Sports Drinks, Overhyped, Overrated and Unhealthy for our kids.
Well recent reports have suggested just that, when it comes to hydrating kids particularly those sports players, there’s a category of beverages that’s causing quite a stir or even a Buzz….’ The power sports drinks’
The commercial departments say they have that “extra” ingredient which gives them an edge, whether it’s an increase in energy, alertness, or even enhancing athletic performance.
However studies have proven that sports make absolutely no difference to performance:
“The hype of these drinks has reached astronomical proportions, and their advertising tentacles have reached down even to minor sports and schools, involving children. Subsequently, there is now a battle raging in US public schools with billions of dollars at stake. Public health advocates are pushing for a ban on sports drinks and flavoured waters in schools, warning that drinks such as Gatorade, Lucozade and Powerade contain as much as two-thirds the sugar of sodas, and more than three times the sodium”.
New Law in the US
According to the Washington Post (September 26, 2007 issue), Senator Tom Harkin (D-Iowa) has introduced a bill would have the government set new nutritional standards for the foods and drinks that schools sell to students. But it’s the issue of these standards which is quickly becoming a hot button topic.
The question of whether sports drinks and vitamin waters should be considered “healthy alternatives,” or “junk food?” brought this bill to the forefront of the US congress.
The trade groups representing bottlers like Coca-Cola and Pepsi are vehemently countering the bill, stating sports drinks are lower in calories, “appropriate” for high school students, and “essential” to young athletes.
“Just what “appropriate” means is in question, but seeing annual sales of sports drinks reach 7.5 billion in 2008 gives you a good reason as to why these manufacturers are lobbying so hard to keep them in schools. With soft drinks being meant to have been phased out in schools back in 2009, they are counting on these sports drinks to keep the money flowing in”.
“In 2006, sports drinks were the third fastest growing beverage category in the United States, after energy drinks, such as Red Bull, and bottled water, according to the trade journal www.beverage-digest.com/“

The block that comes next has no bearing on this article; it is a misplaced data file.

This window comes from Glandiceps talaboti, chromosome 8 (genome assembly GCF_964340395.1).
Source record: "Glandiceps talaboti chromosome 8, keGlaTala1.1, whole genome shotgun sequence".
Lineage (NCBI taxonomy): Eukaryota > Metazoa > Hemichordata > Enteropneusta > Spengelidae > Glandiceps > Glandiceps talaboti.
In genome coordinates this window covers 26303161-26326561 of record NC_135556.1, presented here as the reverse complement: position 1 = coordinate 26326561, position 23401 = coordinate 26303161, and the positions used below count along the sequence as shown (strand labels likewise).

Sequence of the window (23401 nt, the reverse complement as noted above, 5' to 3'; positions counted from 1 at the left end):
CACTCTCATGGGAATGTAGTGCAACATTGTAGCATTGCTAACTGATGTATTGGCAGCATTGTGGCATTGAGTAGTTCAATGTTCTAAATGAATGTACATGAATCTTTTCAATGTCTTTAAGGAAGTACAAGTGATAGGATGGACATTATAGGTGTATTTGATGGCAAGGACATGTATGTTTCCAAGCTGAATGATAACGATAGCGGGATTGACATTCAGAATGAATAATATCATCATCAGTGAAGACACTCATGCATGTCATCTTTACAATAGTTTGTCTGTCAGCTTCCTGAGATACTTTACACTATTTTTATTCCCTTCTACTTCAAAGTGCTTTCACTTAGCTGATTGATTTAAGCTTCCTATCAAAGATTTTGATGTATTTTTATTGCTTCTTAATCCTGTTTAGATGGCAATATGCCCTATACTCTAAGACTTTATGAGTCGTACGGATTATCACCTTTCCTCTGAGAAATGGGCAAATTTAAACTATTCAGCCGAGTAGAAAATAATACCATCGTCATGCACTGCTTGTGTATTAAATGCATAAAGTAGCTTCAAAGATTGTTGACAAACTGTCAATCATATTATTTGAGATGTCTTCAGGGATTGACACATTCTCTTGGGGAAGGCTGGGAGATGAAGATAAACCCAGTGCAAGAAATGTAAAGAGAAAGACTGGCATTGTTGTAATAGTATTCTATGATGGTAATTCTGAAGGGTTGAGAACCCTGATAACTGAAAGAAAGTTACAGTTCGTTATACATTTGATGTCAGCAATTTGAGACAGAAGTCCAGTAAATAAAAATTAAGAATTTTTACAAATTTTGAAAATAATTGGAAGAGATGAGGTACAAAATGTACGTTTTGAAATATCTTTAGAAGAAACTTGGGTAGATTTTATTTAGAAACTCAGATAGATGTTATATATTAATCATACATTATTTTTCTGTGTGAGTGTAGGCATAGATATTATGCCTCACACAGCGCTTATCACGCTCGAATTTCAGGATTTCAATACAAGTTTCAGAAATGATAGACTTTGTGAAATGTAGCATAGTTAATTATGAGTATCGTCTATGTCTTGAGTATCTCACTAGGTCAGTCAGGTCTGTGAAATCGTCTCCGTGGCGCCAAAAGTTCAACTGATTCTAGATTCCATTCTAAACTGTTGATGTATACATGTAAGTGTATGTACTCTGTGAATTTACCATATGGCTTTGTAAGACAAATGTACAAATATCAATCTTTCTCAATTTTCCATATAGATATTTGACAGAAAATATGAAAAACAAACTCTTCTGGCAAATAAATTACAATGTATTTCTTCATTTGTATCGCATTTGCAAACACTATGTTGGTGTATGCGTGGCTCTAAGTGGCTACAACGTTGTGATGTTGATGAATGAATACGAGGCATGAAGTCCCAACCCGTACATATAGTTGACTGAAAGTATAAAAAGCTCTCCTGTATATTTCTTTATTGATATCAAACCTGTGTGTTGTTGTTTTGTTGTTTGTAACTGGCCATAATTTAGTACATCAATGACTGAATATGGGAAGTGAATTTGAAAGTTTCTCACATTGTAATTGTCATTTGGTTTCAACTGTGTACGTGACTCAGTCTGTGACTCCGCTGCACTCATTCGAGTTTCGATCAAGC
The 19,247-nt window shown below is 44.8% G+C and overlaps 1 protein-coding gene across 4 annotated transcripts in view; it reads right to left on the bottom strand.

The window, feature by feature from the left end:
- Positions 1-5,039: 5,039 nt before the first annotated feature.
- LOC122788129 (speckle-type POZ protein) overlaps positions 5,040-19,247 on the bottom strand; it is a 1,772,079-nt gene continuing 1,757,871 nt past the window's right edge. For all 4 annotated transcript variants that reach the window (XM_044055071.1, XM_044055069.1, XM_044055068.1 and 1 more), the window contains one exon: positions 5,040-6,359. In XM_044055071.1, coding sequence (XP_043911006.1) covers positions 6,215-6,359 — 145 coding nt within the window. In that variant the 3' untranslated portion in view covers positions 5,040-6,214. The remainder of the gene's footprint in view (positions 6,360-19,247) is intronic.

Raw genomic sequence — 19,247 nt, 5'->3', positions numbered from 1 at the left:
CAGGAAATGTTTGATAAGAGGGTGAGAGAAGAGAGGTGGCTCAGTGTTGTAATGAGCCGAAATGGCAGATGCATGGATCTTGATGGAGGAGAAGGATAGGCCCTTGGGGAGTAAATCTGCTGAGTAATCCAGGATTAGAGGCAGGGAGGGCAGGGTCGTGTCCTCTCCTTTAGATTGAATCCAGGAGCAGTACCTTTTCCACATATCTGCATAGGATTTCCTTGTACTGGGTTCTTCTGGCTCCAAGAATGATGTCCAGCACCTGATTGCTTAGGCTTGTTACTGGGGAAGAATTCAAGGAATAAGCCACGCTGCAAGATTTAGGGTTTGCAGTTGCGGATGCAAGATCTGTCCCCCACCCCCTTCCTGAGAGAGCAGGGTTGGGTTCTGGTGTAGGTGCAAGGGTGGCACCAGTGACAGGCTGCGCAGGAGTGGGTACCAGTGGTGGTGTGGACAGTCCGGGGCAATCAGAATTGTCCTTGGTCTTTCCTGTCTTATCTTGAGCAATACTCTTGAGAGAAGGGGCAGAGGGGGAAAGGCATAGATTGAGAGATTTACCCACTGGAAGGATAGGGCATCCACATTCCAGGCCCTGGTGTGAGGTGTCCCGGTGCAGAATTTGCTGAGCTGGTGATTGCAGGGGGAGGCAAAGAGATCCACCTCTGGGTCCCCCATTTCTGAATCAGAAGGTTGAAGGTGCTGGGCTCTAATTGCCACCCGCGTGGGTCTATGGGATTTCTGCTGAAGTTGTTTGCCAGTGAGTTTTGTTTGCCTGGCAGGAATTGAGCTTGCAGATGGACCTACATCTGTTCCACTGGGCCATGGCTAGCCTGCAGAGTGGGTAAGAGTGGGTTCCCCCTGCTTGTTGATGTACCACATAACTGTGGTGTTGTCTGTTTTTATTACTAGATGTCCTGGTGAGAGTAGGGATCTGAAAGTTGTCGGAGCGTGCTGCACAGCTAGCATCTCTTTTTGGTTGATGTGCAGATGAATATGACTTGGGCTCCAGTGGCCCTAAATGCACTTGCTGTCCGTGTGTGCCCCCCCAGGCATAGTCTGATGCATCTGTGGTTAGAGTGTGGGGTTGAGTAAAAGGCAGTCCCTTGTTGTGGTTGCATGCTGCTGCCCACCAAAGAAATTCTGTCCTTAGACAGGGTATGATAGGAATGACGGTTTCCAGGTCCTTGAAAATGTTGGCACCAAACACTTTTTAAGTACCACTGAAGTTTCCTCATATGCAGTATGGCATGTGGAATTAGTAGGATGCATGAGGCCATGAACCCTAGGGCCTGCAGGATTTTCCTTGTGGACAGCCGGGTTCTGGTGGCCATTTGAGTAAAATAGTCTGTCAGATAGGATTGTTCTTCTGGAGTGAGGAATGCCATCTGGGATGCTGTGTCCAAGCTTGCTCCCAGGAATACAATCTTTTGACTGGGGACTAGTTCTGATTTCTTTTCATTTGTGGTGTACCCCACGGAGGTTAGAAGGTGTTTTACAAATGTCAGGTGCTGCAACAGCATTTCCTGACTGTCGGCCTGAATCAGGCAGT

Under current US law, meals served in school cafeterias must meet some standards, but snack bars, school stores and vending machines may sell anything that contains at least trace amounts of protein, vitamins and minerals.
In other words, they barely have to keep you alive.
With such a loose standards, (and millions spend in advertising to make sure sports drinks are related to health and athletics), is no wonder that many students and children drink them like water and drink them even when they are not exercising at all!
“All of this, of course, assumes that the children in question are actually working out”
The argument is how beneficial the likes of Lucozade, Gatorade, Powerade and others sports drinks are to young students. Carefully crafted words such as “healthy alternatives” and “essential” are an insult to anyone who understands the issue of nutrition.
Is sports performance more important than overall well being?
Whats in a bottle Gatorade versus a can of Coke?
- A 355ml bottle of Gatorade contains 75 calories – 21 grams of sugar and 165 milligrams of sodium
- A can of Coke has 150 calories, 40.5 grams of sugar and 52 milligrams of sodium.
If a student consumes a 600ml bottle of Gatorade, he/she ingests approximately 275 milligrams of sodium, almost 12 percent of the recommended daily allowance for people ages 14 to 18. Already, more than 75 percent of children consume more than the recommended 2,300 milligrams of sodium each day, according to the Institute of Medicine.
Too much sugar and sodium is well understood to be detrimental to our health. When you drink a sports drink inappropriately, you are compounding tooth decay, the possibility of high blood pressure, a likelihood of diabetes, heart disease, obesity, chronic fatigue syndrome and so on.
A report from the University of California at Berkeley warns that inactive students who drink 600ml of sports drink every day for a year may gain about 13 pounds almost a stone. Considering the ingredients, this comes as no surprise.
“Giving children sports drinks is as bad as making them smoke”. – Dr. Donal O’Shea
High Fructose Corn Sugar – The sugar/chronic disease connection
(Excerpt from Dr.Mercola)